For many years, La Bayadre was one of the hidden treasures of the Russian repertoire. Petipas ballet had never been seen in the West when, in 1961, the Kirov presented just one scene, the Kingdom of the Shades, a fabulous hallucinogenic vision in white tutus. In 1963 Nureyev staged the scene for the Royal Ballet, but it wasnt until 1980, when Natalia Makarova staged it for American Ballet Theatre (and later for the Royal), that the West had its first full-length Bayadre.

This Kirov reconstruction, however, is as close to Petipas vision as you will ever get. At least thats how Vikharev sees it. He has spent years immersing himself in old Russian choreographic scores, which are housed in the Harvard Theatre Collection in America, and turning their squiggles into dance. His excitement at sweeping away the cobwebs of dance history is palpable. Some might say Im following the wrong route, but with so much attention and interest in these reconstructions there must be something in it.

His primary archaeologists tool is the notated scores of Nikolai Sergeyev, the Maryinskys balletmaster, who brought them to the West when he fled Russia in 1918. And thanks to the 50 or 60 extant design sketches, all housed in the St Petersburg Theatre Library, it was possible to recreate the sets and costumes as well as the choreography.

The most radical aspect of Vikharevs production is the reinstatement of Petipas fourth act, which disappeared in the 1920s. No one knows for sure why it went; Vikharev cites two possible reasons. One is that the Maryinsky Theatre was short of stagehands and couldnt mount the ambitious fourth act, which calls for the destruction of a temple. The other is that a flood in 1925 did away with the set. Mind you, its choreography didnt disappear entirely as much of it was incorporated into Act II in later stagings.

Vikharev isnt claiming absolute authenticity here. There are gaps in the manuscripts, certain variations and entries which are absent. Its not a pure academic reconstruction. I could have done that and shown it to academics, but this is living theatre.

He has made concessions to contemporary taste by allowing the male dancer cast as Solor, the warrior hero, to dance full out; leading men in the Imperial Ballet didnt dance as aggressively as they do today. The 20th century discovered mens dancing in ballet, Vikharev explains. And when we revive a ballet we cant deprive male dancers of the opportunity to show what theyre capable of. The way men danced in the 19th century is contrary to everything we expect today. What I have done is arguable, and purists could accuse me of cheating, but Im open to this criticism.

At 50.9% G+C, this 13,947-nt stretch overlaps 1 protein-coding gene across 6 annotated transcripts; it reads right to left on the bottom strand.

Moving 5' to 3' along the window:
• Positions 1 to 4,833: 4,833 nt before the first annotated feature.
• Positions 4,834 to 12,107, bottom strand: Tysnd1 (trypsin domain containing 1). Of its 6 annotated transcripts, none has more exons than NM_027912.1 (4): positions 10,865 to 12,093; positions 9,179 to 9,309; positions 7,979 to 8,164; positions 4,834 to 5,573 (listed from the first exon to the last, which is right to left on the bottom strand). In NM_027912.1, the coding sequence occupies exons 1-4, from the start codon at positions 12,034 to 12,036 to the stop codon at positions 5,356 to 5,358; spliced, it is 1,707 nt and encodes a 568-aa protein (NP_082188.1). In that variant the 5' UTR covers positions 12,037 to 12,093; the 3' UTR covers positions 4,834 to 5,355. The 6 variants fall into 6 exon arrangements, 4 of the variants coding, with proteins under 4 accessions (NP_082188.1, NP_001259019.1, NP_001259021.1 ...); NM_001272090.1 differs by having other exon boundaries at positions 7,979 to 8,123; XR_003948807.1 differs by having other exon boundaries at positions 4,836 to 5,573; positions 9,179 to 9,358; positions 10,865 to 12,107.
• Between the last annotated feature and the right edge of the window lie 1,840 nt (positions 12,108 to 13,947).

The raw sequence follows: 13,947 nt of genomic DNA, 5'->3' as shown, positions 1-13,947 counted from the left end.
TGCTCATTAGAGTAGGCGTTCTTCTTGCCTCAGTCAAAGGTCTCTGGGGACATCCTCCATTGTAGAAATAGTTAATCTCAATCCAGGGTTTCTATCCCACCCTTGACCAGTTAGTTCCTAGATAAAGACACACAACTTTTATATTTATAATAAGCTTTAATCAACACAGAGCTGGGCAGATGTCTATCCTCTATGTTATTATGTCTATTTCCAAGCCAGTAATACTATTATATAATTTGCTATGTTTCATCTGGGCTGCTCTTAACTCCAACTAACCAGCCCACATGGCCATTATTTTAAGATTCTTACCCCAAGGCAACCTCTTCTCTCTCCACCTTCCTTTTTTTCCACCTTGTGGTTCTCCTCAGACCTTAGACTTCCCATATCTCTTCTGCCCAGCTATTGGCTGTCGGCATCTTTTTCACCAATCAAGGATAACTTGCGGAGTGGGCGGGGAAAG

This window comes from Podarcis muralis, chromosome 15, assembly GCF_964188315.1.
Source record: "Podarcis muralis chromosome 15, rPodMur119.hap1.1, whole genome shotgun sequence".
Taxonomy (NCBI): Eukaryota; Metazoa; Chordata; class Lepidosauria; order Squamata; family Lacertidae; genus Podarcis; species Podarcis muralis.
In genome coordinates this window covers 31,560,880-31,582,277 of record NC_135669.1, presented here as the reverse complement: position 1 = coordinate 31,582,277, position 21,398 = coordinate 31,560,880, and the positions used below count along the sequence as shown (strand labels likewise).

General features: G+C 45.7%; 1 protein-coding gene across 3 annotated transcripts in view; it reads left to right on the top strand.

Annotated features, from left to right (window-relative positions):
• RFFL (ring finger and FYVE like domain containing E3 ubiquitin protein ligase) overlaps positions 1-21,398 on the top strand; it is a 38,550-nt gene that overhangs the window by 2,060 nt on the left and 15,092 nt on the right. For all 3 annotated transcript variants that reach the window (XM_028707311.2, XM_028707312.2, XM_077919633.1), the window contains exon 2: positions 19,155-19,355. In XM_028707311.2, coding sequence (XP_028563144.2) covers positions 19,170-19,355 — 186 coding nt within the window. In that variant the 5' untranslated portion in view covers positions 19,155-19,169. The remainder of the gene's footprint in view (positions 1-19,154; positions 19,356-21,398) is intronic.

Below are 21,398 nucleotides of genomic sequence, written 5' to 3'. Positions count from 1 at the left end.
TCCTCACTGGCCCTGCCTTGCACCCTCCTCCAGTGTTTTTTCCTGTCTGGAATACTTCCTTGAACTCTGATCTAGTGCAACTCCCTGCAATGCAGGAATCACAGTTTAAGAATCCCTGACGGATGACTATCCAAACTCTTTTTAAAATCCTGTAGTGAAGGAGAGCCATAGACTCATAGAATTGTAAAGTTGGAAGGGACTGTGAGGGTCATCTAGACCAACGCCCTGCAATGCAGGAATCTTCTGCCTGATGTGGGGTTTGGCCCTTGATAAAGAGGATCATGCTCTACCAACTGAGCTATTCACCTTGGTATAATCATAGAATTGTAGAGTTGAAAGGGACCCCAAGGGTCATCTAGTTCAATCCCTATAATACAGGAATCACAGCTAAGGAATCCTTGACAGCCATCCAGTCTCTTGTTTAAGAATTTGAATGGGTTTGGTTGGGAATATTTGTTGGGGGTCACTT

Vikharev, however, takes issue with the way some of todays dancers dance, with their higher leg extensions and more flexible physiques. It may not be stylistically correct but you cannot tell a dancer how to dance, he sighs. Perhaps the stars of today are too young; they dont yet have a taste for the past.

Maybe they are right; maybe the past is another country. Vikharev is well aware that new choreography, not dusty old archaeology, is the lifeblood of a company. But, he adds, there is much value in unearthing the treasures in your grandmothers trunk and points out that there are notated scores at Harvard for many Petipa ballets, including Raymonda, Esmeralda, Paquita and The Pharaohs Daughter.

This companys strength lies in its conservatism. We preserve tradition, we preserve the repertoire, we preserve the school. We rarely have guest artists. We are one of the few companies left in the world which has preserved its national style and this is how we do it.


Le Corsaire: Petipas colourful tale of pirates, shipwrecks and damsels in distress opens the season

Swan Lake: the worlds best-loved ballet needs no introduction

La Bayadre: a lavish return to 1900 for Petipas Indian exotica

Chopiniana, Les Noces, Schhrazade: a homage to Diaghilev on a mixed bill Serenade, The Rite of Spring, Etudes: 20th-century ballets from Balanchine, Nijinsky and Lander

The Kirov Ballet is at the Royal Opera House, July 21 to August 9 (020-7304 4000)